Over the past few years, the US has almost developed a crush on Sweden. Groups like the Hives, Mando Diao, and Soundtrack of Our Lives have had enough charm to turn Yankee heads, and they even brought plenty of their friends along. It’s a little strange then that the Ark has yet to really land on these shores yet. Their time coming has probably been the musical equivalent of 40 days and 40 nights, but now that they’re here, as with the Noahs, let the drinking begin.
While their fellow citizens are primarily attacking the short daylight with garage band riffs and factory-town strut, the Ark are putting on makeup, playing pop, and going glam. The band descends from Queen and Bowie (and general ‘70s theatrical rock), but they don’t simply replicate the music they listened to. Throwing in their own forms of weirdness, especially on the keyboard parts, the group introduces bubblegum rock to space aliens.
That combination would be exciting enough on its own, but the Ark really succeed by covering their massive music with smart, biting lyrics. Just so you don’t mistake them for softies, the band opens the album with the kiss-off number “This Piece of Poetry Is Meant to Do Harm”, a track that skips the good-bye and goes straight to the “fuck off”. The group’s cleverness prevents the track from leaving you with a bad taste, unless you dislike turns of phrase like “Take your words and take your vows / Take your flake-fuelled Buddhist bows / Let the cool winds roughly shake / Out all darling buds of fake”. You need a special sort of alchemy to combine internal rhyme and external bile.
That bile becomes even more strident on the next track. “Rock City Wankers” indicts the music world and its posturing and mythologizing: “You put a spike into your vein / Oh no! Does it make you think you’ve got / The blood of Thunders in your brain?” (This from a band influenced by the New York Dolls.) Rather than pissing about and claiming that makes you an artist, you can improve your situation, and the Ark tell you how to start: “Try some manners, fuck-face!” It’s juvenile, yes, but it’s that bitter bubblegum again.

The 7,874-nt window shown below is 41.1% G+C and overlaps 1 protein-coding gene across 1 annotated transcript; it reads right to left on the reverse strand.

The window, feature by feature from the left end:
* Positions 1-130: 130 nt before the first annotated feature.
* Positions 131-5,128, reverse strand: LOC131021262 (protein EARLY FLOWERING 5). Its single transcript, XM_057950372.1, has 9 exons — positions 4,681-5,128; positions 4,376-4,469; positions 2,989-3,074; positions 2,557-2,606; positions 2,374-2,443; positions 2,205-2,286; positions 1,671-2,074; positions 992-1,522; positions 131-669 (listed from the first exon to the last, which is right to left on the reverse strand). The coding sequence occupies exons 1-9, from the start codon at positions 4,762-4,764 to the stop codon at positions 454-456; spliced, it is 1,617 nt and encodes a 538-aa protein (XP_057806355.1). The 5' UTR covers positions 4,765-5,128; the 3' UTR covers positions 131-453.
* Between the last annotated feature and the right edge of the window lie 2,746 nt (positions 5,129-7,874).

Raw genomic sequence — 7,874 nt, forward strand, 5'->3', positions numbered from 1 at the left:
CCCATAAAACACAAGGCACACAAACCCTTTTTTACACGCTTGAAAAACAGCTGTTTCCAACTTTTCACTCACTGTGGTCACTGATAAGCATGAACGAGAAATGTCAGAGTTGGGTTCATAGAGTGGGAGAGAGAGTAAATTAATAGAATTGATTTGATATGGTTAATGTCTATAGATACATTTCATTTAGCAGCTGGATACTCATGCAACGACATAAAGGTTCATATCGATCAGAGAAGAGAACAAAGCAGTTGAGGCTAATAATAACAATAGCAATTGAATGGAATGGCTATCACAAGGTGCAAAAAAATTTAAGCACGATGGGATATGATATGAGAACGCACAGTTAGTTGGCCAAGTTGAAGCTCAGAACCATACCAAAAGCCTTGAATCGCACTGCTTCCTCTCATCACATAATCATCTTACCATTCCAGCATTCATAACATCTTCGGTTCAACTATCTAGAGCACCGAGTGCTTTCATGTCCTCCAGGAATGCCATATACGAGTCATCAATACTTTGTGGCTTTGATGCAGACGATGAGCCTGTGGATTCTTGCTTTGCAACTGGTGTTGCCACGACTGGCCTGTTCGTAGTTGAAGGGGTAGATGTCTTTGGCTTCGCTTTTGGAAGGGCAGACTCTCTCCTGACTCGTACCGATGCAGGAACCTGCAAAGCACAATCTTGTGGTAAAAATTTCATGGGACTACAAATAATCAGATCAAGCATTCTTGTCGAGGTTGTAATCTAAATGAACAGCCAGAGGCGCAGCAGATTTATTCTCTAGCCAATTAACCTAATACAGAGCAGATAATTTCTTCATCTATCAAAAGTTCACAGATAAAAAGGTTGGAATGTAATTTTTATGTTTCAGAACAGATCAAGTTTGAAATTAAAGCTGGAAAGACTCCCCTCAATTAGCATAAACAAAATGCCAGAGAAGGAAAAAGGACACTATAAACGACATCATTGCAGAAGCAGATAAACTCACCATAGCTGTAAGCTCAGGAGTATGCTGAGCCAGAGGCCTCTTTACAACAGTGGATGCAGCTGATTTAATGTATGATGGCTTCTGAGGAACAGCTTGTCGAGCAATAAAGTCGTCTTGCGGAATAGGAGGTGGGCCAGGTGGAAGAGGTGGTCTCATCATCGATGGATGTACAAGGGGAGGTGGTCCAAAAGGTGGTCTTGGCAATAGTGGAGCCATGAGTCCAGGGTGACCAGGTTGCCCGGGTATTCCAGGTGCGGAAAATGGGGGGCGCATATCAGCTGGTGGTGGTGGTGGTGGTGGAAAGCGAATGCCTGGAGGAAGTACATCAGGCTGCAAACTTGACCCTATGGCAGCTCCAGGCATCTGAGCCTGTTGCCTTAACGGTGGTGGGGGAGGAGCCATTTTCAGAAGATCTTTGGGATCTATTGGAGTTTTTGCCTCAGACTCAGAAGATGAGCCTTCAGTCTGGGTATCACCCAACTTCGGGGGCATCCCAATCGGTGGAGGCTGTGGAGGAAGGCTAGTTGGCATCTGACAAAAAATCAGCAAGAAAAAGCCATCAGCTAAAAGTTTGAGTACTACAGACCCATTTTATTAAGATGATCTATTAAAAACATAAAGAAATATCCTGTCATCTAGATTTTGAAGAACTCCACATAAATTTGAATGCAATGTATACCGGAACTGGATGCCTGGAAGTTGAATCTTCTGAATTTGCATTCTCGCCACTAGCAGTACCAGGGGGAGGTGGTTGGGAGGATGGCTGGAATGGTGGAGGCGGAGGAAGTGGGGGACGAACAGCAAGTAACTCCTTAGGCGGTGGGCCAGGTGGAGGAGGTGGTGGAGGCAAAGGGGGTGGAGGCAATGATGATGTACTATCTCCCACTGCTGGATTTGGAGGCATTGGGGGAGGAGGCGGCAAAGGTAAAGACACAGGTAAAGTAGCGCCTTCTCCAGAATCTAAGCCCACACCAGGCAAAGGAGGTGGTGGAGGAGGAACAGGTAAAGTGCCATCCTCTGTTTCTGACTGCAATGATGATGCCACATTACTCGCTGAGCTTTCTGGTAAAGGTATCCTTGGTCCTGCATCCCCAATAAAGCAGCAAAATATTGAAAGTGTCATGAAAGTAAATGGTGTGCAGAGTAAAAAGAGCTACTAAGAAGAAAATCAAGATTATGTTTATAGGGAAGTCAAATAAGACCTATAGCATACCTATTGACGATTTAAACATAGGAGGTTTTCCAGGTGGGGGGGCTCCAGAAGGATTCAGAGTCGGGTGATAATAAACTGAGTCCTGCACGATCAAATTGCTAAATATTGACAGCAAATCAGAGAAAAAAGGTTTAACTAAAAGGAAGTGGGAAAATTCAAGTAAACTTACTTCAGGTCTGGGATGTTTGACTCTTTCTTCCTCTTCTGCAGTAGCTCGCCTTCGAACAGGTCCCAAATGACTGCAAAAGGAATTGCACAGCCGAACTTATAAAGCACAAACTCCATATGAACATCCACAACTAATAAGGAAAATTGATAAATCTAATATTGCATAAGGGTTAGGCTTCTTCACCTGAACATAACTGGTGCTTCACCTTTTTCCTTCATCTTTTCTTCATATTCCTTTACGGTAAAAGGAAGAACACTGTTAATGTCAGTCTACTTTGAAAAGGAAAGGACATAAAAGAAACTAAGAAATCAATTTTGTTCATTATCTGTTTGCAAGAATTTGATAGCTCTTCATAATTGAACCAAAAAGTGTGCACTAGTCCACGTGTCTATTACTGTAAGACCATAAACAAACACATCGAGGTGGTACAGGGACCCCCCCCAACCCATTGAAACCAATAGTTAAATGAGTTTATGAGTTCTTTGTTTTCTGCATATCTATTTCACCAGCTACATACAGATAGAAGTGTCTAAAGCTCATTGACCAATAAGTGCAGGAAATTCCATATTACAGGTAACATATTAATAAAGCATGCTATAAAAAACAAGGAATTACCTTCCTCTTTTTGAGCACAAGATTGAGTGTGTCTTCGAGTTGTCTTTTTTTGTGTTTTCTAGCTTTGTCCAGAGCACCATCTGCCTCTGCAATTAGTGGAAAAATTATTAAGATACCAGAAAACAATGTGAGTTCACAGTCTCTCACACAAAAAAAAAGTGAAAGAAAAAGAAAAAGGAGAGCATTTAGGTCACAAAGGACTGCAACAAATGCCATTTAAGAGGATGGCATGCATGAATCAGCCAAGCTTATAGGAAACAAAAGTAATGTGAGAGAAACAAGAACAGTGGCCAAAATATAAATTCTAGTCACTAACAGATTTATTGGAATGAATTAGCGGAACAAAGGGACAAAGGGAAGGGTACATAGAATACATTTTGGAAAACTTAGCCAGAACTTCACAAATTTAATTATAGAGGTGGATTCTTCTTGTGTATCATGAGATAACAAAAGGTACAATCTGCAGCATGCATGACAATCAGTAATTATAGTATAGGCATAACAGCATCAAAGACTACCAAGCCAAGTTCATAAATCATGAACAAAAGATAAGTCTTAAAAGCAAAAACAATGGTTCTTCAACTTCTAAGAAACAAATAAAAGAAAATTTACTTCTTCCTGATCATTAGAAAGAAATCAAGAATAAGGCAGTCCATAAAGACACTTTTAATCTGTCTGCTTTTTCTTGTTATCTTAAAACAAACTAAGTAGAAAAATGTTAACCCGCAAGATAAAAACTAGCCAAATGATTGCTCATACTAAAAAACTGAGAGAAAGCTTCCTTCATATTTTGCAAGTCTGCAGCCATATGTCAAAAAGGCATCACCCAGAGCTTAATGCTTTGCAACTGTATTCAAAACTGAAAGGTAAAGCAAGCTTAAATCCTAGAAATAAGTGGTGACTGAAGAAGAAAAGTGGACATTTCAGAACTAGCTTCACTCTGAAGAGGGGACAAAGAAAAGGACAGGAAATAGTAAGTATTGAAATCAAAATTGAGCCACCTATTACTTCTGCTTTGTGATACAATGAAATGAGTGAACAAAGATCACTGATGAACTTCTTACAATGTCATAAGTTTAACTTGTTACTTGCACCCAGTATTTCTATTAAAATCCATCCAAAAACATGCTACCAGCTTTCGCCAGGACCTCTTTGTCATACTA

For all its wit and quirk, the band keeps the music straightforward, if not always simple. For most tracks, the Ark utilizes heavy bass hits on the downbeats, using a traditional method to dance up a 4/4 number. With the big rock presentation, the dancefloor moments can become anthemic, as on “Deliver Us From Free Will” (with its nice little play on the vowel sounds in evil). We don’t need a Grand Inquisitor for this indictment, merely five hurt dudes whose singer proclaims, “I was a Jabba the Hut Slut / Cut to the next frame do it again”. But it’s a searching song—“Give us a reason to fall to the ground / A miracle!”—that wishes to be free of individual weight even as it looks for a greater glory, mocking faith while desiring it all at once.
The album closes with further yearning and dissatisfaction, as the slow call and questionable honesty of “No End” gives way to “Trust Is Shareware”. This number echoes the Elvis Costello of This Year’s Model, as it attacks the soporific effects of society and announces “My kind of trust is a shareware” in a way that’s utterly absurd and nearly perfect as a close to this album. Ola Salo sings, “My talk is dirty but my boots are clean”, and he describes his band pretty well. It’s not often that we get to rock, think, and dance all at once in the way the Ark helps us to do, throwing a party and showing off, and not feeling like idiots. The current State of the Ark is that of a guilty pleasure with none of the guilt. Or maybe like discovering that once you’re down to your underwear that you’ve actually only been drinking near-beer all night.
But with glass in it.
The Ark - Clamour for Glamour
// Notes from the Road
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